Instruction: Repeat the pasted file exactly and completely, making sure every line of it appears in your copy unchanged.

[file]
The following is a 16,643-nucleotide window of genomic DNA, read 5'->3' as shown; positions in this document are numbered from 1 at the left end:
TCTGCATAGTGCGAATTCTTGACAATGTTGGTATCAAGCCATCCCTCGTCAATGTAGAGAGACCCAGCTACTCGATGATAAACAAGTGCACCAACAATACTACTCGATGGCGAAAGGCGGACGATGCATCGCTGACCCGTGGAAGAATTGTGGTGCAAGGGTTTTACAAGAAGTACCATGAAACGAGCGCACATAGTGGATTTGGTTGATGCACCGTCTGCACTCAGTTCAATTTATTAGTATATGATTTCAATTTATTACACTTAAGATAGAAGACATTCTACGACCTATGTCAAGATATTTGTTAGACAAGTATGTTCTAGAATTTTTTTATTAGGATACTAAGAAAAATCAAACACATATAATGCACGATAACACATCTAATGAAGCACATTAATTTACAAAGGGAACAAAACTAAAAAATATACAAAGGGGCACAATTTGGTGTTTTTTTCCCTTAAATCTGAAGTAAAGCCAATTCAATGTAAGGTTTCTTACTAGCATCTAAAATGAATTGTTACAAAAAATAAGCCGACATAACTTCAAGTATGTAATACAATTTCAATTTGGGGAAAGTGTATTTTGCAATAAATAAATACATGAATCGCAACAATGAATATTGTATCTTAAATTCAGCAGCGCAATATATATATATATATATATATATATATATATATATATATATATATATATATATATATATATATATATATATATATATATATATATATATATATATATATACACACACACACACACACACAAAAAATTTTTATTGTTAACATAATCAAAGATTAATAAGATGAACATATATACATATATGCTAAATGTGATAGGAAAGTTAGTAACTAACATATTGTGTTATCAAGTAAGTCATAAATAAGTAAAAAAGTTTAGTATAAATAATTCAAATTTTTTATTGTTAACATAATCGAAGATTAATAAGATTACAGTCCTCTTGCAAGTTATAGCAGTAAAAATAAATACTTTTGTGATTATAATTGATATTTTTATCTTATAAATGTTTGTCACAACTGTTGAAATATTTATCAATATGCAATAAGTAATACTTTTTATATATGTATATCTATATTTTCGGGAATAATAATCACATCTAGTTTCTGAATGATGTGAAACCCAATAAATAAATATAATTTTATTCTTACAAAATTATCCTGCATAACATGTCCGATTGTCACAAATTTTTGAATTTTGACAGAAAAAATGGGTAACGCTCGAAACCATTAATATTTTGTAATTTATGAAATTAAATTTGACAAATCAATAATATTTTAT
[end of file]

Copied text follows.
The following is a 16,643-nucleotide window of genomic DNA, read 5'->3' as shown; positions in this document are numbered from 1 at the left end:
TCTGCATAGTGCGAATTCTTGACAATGTTGGTATCAAGCCATCCCTCGTCAATGTAGAGAGACCCAGCTACTCGATGATAAACAAGTGCACCAACAATACTACTCGATGGCGAAAGGCGGACGATGCATCGCTGACCCGTGGAAGAATTGTGGTGCAAGGGTTTTACAAGAAGTACCATGAAACGAGCGCACATAGTGGATTTGGTTGATGCACCGTCTGCACTCAGTTCAATTTATTAGTATATGATTTCAATTTATTACACTTAAGATAGAAGACATTCTACGACCTATGTCAAGATATTTGTTAGACAAGTATGTTCTAGAATTTTTTTATTAGGATACTAAGAAAAATCAAACACATATAATGCACGATAACACATCTAATGAAGCACATTAATTTACAAAGGGAACAAAACTAAAAAATATACAAAGGGGCACAATTTGGTGTTTTTTTCCCTTAAATCTGAAGTAAAGCCAATTCAATGTAAGGTTTCTTACTAGCATCTAAAATGAATTGTTACAAAAAATAAGCCGACATAACTTCAAGTATGTAATACAATTTCAATTTGGGGAAAGTGTATTTTGCAATAAATAAATACATGAATCGCAACAATGAATATTGTATCTTAAATTCAGCAGCGCAATATATATATATATATATATATATATATATATATATATATATATATATATATATATATATATATATATATATATATATATATATATATATATATATATATACACACACACACACACACACAAAAAATTTTTATTGTTAACATAATCAAAGATTAATAAGATGAACATATATACATATATGCTAAATGTGATAGGAAAGTTAGTAACTAACATATTGTGTTATCAAGTAAGTCATAAATAAGTAAAAAAGTTTAGTATAAATAATTCAAATTTTTTATTGTTAACATAATCGAAGATTAATAAGATTACAGTCCTCTTGCAAGTTATAGCAGTAAAAATAAATACTTTTGTGATTATAATTGATATTTTTATCTTATAAATGTTTGTCACAACTGTTGAAATATTTATCAATATGCAATAAGTAATACTTTTTATATATGTATATCTATATTTTCGGGAATAATAATCACATCTAGTTTCTGAATGATGTGAAACCCAATAAATAAATATAATTTTATTCTTACAAAATTATCCTGCATAACATGTCCGATTGTCACAAATTTTTGAATTTTGACAGAAAAAATGGGTAACGCTCGAAACCATTAATATTTTGTAATTTATGAAATTAAATTTGACAAATCAATAATATTTTAT